- Revenue generators (taxes, fees) left in place.
- Annual and lifetime limits remain.
- Family plans still allow kids up to 26.
- States can choose one of three (really four) options:
- Keep running the ACA as is
- Bail on the ACA entirely
- Take the same amount of federal money you’d get for the Medicaid expansion and subsidies and instead give it directly to your people, who will be automatically enrolled in a high deductible catastrophic plan. The money they get is based on age, not income though.
- Leave the Medicaid expansion in place and instead do #3 only for the exchange market
I have no idea why any state would choose #2, but that’s me.
- Pros – Many states will keep ACA as is. Medicaid expansion, too. Much of ACA left intact.
- Cons – Many states will bail. It’s likely that states choosing option #3 (or #4) will have plans with fewer benefits. Poor people will be hit hardest, as subsidies not tied to income. (Austin reminds me that there’s a 5% cut in all subsidies)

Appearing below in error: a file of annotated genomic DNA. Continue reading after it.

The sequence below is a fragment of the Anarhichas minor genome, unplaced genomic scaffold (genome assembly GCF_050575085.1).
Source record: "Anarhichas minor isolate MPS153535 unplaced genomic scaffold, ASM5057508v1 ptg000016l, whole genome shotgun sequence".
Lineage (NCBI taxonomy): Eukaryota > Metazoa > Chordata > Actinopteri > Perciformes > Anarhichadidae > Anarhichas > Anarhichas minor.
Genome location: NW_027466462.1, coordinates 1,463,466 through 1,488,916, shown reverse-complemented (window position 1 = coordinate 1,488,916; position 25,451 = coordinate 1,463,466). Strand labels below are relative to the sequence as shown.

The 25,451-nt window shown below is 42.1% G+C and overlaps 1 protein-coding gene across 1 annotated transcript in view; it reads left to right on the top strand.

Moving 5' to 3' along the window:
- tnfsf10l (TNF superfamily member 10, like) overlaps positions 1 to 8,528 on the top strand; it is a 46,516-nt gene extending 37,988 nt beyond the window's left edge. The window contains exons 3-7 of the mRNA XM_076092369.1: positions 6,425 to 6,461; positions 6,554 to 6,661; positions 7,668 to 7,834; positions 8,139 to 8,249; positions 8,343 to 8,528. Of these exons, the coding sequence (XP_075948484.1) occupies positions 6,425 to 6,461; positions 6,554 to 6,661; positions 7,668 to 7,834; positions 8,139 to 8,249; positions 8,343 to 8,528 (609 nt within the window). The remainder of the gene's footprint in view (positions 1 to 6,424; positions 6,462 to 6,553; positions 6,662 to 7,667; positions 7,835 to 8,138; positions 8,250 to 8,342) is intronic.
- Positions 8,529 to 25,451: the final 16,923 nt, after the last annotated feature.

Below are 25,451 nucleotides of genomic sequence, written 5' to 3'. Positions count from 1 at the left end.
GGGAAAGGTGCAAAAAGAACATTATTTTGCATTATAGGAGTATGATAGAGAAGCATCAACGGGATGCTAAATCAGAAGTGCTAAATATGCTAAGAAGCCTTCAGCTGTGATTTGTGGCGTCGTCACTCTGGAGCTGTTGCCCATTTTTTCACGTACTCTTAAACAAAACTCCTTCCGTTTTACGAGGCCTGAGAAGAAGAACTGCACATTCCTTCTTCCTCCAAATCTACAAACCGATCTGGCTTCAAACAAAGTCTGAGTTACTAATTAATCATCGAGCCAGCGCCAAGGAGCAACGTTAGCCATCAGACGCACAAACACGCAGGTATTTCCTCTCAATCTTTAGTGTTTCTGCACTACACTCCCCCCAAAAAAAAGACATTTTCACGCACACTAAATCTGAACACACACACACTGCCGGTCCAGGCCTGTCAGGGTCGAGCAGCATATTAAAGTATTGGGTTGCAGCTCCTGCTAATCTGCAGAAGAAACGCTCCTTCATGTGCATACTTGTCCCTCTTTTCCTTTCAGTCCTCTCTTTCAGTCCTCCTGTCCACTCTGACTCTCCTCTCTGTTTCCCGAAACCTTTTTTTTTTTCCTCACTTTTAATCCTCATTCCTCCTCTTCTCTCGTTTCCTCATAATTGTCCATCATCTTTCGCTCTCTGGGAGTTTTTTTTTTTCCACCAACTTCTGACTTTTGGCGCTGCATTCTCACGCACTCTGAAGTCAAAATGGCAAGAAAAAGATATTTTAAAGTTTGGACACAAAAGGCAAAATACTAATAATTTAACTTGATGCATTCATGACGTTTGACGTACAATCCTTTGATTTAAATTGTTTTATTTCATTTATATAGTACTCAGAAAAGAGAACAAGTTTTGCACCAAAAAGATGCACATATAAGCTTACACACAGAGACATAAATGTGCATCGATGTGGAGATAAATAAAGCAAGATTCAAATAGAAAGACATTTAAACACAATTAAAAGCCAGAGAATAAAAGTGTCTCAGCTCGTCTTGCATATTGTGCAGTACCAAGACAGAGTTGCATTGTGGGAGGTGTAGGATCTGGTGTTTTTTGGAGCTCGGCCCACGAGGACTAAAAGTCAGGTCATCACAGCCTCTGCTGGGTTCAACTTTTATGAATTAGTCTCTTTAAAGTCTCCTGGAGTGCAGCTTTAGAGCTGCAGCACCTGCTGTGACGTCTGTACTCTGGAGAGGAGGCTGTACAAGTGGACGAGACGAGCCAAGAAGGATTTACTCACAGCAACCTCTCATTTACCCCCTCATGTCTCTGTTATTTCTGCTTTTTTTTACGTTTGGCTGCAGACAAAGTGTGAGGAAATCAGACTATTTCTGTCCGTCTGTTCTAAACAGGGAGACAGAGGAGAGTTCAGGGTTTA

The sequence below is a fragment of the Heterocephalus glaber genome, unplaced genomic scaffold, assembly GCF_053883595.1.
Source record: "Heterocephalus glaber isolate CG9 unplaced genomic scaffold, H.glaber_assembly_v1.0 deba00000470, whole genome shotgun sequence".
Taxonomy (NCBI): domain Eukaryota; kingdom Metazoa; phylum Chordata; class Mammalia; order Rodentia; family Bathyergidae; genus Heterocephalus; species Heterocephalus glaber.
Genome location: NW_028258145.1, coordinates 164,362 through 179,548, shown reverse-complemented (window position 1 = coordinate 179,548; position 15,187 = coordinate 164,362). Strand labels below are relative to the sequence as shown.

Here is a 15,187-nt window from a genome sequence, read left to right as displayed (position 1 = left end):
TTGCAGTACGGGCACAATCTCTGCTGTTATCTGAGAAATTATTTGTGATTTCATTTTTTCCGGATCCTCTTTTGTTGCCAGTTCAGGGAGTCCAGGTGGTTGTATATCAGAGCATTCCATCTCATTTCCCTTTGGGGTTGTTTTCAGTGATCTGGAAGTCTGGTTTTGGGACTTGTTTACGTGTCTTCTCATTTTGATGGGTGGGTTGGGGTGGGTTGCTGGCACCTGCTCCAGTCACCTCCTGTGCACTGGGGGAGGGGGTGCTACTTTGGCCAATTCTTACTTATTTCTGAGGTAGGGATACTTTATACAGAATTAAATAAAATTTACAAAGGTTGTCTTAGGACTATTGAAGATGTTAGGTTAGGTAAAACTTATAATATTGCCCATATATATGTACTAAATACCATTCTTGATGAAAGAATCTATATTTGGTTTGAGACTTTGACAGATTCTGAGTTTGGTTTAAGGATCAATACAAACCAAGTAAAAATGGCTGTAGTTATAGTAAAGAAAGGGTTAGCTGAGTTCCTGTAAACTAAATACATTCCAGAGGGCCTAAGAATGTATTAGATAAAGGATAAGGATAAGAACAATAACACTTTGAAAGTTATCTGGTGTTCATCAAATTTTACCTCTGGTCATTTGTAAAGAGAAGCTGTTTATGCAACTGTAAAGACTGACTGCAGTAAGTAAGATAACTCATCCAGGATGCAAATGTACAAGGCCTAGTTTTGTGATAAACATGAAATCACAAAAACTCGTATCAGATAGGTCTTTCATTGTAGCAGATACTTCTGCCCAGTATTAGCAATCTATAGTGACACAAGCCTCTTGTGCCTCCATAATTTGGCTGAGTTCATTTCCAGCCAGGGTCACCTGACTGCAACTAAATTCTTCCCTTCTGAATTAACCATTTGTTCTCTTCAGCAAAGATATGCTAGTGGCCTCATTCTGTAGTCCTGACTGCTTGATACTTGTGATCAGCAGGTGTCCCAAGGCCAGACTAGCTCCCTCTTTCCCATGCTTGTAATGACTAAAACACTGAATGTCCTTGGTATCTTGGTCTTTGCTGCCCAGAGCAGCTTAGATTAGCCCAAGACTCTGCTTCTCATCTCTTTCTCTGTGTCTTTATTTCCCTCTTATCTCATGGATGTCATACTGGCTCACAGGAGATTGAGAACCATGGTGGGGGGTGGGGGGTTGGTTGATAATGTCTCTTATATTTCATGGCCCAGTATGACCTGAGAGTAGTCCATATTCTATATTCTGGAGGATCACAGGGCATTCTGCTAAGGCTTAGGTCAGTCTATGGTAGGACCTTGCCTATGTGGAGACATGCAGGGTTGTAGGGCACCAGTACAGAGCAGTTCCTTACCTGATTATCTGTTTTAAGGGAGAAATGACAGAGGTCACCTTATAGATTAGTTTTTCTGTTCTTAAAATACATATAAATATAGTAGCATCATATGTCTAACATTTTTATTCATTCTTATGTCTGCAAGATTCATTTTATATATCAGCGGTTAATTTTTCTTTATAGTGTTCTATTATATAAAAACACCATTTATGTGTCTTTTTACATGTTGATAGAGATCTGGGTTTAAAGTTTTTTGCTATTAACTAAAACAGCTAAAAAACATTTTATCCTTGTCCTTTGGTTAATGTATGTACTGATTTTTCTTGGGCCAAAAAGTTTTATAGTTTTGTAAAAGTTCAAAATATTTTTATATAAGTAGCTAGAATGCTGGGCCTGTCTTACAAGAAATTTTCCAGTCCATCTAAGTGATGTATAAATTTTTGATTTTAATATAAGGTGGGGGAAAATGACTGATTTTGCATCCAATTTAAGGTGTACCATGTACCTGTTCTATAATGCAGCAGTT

- Pros – States get to choose. Subsidies tied to age, not income. More defined contribution than defined benefit. Might get some “compromise” points. (There’s also the 5% cut in all subsidies)
- Cons – Leaves much of ACA intact (taxes and fees). Leaves feds still on the hook for a lot of $$$. Some will not view this as repeal.
Let’s be honest, though. At the moment, there’s no reason for Dems to support this. It will piss off a lot of conservatives. It runs counter to President Trump’s EOs. I see no support in leadership. And, there’s no score or details on this yet. If this were pre-ACA, I might view this like Wyden-Bennett. But in today’s climate, I don’t see how this gets much support from either side at the moment.